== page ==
There’s this idea in our society that if you want something amazing, there’s got to be some secret to getting it.
People want “magic bullet” answers. They think if they look long enough and hard enough then maybe, just maybe, they’ll stumble upon the SECRETS “THEY” DON’T WANT YOU TO KNOW.
I’m not judging. I used to be like this too. But now I know different. Now I know there aren’t any secrets. The truth is often hidden in plain sight; you just have to know how to see it.
- The secret to fitness? Eat real food and move regularly.
- The secret to being organized? Have a place for everything and keep everything in its place. (Want help? Check out the Konmari Method.)
- The secret to time management? Learn to say “no” and tackle your most important tasks first.
- The secret to writing a novel? Write a little bit every day.
I’ve found that the best way to learn the “secret” of whatever it is I want to achieve is to listen to people who have done (or are doing) it first.
When I wanted to become a writer, I read advice from my favorite authors. When I wanted to get fit, I read interviews with elite athletes. While digging out of debt, I talked to others who’d done it before me.
Right now, I’m reading The Snowball, a fantastic biography of billionaire Warren Buffett. There’s a lot to learn from the world’s third-richest man. Soaking up his wisdom — his “secrets” — will help me become a better investor and a wiser steward of my wealth.
(His advice probably won’t help me become a bonafide billionaire but a guy can dream, right?)
In the same vein, it was fun this morning to find an epic post post from Jeff over at the Sustainable Life Blog. He asked 39 colleagues two questions:
- What inspired your journey to Financial Independence?
- What do you think is the most important thing people need to do to reach Financial Independence?
Jeff compiled the responses into a colossal collection of stories and tips about how to achieve financial freedom. If you’re at all interested in this subject, you should bookmark his post: Who else wants to retire early and be free?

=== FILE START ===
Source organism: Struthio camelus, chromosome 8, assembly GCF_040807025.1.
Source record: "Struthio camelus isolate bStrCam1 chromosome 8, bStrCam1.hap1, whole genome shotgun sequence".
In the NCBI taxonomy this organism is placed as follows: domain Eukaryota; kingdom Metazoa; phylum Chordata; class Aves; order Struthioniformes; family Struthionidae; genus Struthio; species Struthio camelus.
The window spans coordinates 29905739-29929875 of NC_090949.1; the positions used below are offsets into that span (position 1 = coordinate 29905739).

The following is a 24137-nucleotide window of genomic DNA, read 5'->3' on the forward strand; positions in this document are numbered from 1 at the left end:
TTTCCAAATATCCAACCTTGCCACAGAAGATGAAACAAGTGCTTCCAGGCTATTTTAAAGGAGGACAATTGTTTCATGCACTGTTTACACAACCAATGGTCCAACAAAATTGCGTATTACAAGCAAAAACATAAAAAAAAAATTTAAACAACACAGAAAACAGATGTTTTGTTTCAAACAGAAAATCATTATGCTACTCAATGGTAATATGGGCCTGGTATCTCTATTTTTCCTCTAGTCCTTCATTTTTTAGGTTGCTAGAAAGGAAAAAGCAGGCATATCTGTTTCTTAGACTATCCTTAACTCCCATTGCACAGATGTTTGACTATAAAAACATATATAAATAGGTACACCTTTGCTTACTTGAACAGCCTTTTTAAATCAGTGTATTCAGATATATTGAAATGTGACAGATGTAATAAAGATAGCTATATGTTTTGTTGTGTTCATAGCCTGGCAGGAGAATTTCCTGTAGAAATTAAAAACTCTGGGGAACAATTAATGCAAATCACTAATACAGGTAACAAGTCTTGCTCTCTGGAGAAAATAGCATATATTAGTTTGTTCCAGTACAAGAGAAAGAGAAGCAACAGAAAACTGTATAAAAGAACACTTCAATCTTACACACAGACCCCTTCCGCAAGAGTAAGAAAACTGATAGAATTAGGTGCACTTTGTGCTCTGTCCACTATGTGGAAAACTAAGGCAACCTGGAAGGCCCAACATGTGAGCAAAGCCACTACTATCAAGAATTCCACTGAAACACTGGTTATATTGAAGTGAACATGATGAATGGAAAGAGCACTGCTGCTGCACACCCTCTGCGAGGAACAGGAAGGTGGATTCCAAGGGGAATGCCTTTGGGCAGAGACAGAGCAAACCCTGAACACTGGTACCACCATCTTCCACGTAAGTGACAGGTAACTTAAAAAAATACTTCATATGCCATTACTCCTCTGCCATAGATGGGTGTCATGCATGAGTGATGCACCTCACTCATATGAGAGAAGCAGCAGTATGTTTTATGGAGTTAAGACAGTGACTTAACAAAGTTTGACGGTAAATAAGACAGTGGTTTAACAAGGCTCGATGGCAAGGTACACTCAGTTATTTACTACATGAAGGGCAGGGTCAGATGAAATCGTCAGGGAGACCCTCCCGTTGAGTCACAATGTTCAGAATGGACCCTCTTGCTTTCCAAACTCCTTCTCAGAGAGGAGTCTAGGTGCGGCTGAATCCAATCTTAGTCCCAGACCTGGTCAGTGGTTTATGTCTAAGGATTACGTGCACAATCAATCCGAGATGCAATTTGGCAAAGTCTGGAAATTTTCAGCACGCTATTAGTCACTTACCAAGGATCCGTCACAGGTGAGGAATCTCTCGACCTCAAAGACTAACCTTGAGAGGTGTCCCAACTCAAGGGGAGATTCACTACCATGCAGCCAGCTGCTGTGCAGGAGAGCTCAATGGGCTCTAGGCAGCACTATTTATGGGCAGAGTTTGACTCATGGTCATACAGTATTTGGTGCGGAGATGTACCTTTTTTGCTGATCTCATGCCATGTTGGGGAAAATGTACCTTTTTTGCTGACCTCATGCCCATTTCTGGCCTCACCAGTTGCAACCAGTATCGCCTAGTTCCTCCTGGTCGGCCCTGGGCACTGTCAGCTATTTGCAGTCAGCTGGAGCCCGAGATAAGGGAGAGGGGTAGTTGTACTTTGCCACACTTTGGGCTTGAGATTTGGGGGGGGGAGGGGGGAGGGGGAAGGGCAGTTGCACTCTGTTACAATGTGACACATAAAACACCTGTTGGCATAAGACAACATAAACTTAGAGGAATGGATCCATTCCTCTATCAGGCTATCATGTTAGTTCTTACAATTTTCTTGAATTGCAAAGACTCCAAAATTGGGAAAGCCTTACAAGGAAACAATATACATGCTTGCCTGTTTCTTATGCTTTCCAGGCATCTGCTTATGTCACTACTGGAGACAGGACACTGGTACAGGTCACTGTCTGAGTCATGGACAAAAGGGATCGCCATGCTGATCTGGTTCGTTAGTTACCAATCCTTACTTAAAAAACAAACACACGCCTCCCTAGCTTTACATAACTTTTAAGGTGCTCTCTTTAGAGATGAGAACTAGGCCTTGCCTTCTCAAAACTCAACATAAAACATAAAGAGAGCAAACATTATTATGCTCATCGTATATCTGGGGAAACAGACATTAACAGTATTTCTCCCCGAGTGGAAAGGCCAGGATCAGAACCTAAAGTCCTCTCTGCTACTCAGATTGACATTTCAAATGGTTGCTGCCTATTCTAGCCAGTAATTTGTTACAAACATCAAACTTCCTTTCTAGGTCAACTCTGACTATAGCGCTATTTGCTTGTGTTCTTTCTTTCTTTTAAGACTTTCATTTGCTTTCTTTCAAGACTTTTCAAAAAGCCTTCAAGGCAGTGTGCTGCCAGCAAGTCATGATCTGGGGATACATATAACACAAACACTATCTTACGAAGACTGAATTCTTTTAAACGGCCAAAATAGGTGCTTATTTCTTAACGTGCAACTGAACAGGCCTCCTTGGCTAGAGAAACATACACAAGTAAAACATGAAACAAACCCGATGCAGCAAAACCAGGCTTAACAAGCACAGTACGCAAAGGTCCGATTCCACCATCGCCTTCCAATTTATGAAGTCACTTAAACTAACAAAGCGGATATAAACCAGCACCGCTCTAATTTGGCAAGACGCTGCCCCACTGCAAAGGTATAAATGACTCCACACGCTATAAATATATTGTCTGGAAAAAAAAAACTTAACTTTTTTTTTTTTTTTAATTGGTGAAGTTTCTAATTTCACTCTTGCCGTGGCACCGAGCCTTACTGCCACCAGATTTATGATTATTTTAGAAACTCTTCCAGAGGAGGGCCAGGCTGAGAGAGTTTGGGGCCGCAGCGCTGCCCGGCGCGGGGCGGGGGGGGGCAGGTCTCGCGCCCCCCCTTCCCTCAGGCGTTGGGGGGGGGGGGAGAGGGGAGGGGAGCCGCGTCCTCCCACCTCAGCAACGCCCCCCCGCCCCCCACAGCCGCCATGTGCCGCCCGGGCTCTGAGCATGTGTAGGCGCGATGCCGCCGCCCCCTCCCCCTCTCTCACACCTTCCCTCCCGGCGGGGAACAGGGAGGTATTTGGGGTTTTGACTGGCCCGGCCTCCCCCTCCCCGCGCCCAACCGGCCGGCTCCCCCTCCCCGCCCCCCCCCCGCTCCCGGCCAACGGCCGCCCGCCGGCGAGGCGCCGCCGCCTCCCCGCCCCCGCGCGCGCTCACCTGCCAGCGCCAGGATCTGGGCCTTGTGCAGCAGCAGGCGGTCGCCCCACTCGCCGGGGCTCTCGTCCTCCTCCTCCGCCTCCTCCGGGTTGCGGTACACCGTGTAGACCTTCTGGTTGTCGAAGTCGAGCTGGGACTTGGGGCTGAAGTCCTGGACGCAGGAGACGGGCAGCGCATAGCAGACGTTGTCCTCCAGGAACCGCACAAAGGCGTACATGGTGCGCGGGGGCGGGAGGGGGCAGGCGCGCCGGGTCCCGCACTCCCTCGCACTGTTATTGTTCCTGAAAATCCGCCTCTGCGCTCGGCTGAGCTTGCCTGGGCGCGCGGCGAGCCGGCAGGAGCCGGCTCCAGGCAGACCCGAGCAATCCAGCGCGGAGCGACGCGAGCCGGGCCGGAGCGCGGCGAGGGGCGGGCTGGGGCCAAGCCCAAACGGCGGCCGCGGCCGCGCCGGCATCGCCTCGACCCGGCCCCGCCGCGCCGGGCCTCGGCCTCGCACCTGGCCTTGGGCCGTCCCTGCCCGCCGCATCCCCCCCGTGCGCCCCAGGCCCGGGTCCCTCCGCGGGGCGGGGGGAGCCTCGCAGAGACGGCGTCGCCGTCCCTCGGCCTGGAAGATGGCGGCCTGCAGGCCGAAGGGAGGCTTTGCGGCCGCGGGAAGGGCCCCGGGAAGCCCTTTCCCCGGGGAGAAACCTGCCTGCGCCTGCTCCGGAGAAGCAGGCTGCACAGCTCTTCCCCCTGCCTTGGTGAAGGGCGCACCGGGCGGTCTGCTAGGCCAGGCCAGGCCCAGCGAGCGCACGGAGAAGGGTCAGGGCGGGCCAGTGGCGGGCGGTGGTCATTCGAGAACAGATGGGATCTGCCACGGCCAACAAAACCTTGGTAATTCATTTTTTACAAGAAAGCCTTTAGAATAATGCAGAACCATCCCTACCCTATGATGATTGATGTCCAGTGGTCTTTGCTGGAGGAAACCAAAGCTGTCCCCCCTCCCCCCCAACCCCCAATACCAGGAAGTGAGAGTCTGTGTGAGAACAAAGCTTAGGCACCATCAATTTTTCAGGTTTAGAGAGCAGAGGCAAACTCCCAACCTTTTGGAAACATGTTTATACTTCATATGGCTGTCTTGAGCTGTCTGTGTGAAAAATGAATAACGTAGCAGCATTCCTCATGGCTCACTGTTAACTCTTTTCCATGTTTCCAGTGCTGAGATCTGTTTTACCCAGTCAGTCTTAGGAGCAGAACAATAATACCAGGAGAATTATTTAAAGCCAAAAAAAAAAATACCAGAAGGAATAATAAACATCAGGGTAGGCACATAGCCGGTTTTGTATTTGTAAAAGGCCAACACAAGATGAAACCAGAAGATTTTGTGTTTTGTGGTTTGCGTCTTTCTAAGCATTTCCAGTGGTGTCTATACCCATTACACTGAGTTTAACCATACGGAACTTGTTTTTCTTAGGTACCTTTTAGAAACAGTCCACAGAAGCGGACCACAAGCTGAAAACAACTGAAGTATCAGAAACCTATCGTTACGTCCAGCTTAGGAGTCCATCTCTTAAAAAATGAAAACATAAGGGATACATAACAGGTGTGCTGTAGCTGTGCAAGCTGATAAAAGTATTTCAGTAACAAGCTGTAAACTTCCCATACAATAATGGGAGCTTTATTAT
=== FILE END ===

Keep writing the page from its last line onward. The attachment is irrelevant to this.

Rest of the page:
Here, for example, is how my buddy Jeremy answered the questions.
Because I’m a nerd, I spent an hour reading everybody’s answers. And took notes. And crunched the numbers. Here are the most common responses:
- Eleven people stressed the importance of a high saving rate (or profit margin, as we call it here at Money Boss).
- Ten people argued that it’s vital to align your spending with your values — and seven more said something about ignoring everyone else and/or learning to think differently from the norm.
- Six people believe the most important thing is to spend less — especially on the big things. Two people emphasized income.
- No other piece of advice had more than three responses.
In other words, when you ask a pool of people who write about Financial Independence what the secret to success is, about half say “spend much less than you earn” and about half say you should be willing to leave the herd to follow your own path.
Put these two ideas together and you have a powerful recipe for a rich life. In Money Boss terms: Save half of your income so that you can pursue your purpose.
That’s the secret.
And that’s why the Money Boss crash course asks you first to write a personal mission statement, then to calculate your profit margin. Both are key components of forging your way to financial freedom.
Speaking of the crash course, the feedback so far is fantastic! Thank you. I’m pleased that the exercises are helping you find focus and make big changes to your financial life. If there’s anything I can to do improve the emails, please let me know.